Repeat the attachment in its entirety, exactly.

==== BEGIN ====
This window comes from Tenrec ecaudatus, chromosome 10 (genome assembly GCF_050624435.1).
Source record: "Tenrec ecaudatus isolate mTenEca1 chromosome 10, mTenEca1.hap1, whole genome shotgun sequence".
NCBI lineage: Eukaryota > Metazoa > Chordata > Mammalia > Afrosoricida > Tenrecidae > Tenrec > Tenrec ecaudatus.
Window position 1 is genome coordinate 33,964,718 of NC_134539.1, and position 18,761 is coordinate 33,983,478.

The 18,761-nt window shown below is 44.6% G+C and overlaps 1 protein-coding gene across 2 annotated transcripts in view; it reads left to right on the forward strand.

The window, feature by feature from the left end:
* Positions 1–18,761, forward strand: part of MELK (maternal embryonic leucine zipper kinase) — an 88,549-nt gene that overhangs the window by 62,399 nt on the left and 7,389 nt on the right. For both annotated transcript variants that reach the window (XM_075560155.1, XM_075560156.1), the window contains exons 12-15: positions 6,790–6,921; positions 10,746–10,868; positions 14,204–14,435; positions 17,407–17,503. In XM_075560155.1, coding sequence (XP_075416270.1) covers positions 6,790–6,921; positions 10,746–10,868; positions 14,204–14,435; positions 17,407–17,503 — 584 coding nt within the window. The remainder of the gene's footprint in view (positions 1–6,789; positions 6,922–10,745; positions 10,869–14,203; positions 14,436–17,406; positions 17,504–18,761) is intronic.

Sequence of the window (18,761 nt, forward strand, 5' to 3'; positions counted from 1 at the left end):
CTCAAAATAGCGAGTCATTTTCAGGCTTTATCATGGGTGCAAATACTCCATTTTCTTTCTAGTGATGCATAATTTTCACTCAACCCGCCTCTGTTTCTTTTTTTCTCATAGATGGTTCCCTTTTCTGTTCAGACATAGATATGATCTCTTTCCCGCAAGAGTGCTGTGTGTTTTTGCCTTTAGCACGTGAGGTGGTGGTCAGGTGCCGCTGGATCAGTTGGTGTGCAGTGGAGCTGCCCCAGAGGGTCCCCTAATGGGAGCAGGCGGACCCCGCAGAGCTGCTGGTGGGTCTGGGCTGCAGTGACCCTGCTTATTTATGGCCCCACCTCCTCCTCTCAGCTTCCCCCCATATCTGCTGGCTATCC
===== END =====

This window comes from Tenrec ecaudatus, chromosome 10 (genome assembly GCF_050624435.1).
Source record: "Tenrec ecaudatus isolate mTenEca1 chromosome 10, mTenEca1.hap1, whole genome shotgun sequence".
NCBI lineage: Eukaryota > Metazoa > Chordata > Mammalia > Afrosoricida > Tenrecidae > Tenrec > Tenrec ecaudatus.
Window position 1 is genome coordinate 33,964,718 of NC_134539.1, and position 18,761 is coordinate 33,983,478.

The 18,761-nt window shown below is 44.6% G+C and overlaps 1 protein-coding gene across 2 annotated transcripts in view; it reads left to right on the forward strand.

The window, feature by feature from the left end:
* Positions 1–18,761, forward strand: part of MELK (maternal embryonic leucine zipper kinase) — an 88,549-nt gene that overhangs the window by 62,399 nt on the left and 7,389 nt on the right. For both annotated transcript variants that reach the window (XM_075560155.1, XM_075560156.1), the window contains exons 12-15: positions 6,790–6,921; positions 10,746–10,868; positions 14,204–14,435; positions 17,407–17,503. In XM_075560155.1, coding sequence (XP_075416270.1) covers positions 6,790–6,921; positions 10,746–10,868; positions 14,204–14,435; positions 17,407–17,503 — 584 coding nt within the window. The remainder of the gene's footprint in view (positions 1–6,789; positions 6,922–10,745; positions 10,869–14,203; positions 14,436–17,406; positions 17,504–18,761) is intronic.

Sequence of the window (18,761 nt, forward strand, 5' to 3'; positions counted from 1 at the left end):
CTCAAAATAGCGAGTCATTTTCAGGCTTTATCATGGGTGCAAATACTCCATTTTCTTTCTAGTGATGCATAATTTTCACTCAACCCGCCTCTGTTTCTTTTTTTCTCATAGATGGTTCCCTTTTCTGTTCAGACATAGATATGATCTCTTTCCCGCAAGAGTGCTGTGTGTTTTTGCCTTTAGCACGTGAGGTGGTGGTCAGGTGCCGCTGGATCAGTTGGTGTGCAGTGGAGCTGCCCCAGAGGGTCCCCTAATGGGAGCAGGCGGACCCCGCAGAGCTGCTGGTGGGTCTGGGCTGCAGTGACCCTGCTTATTTATGGCCCCACCTCCTCCTCTCAGCTTCCCCCCATATCTGCTGGCTATCC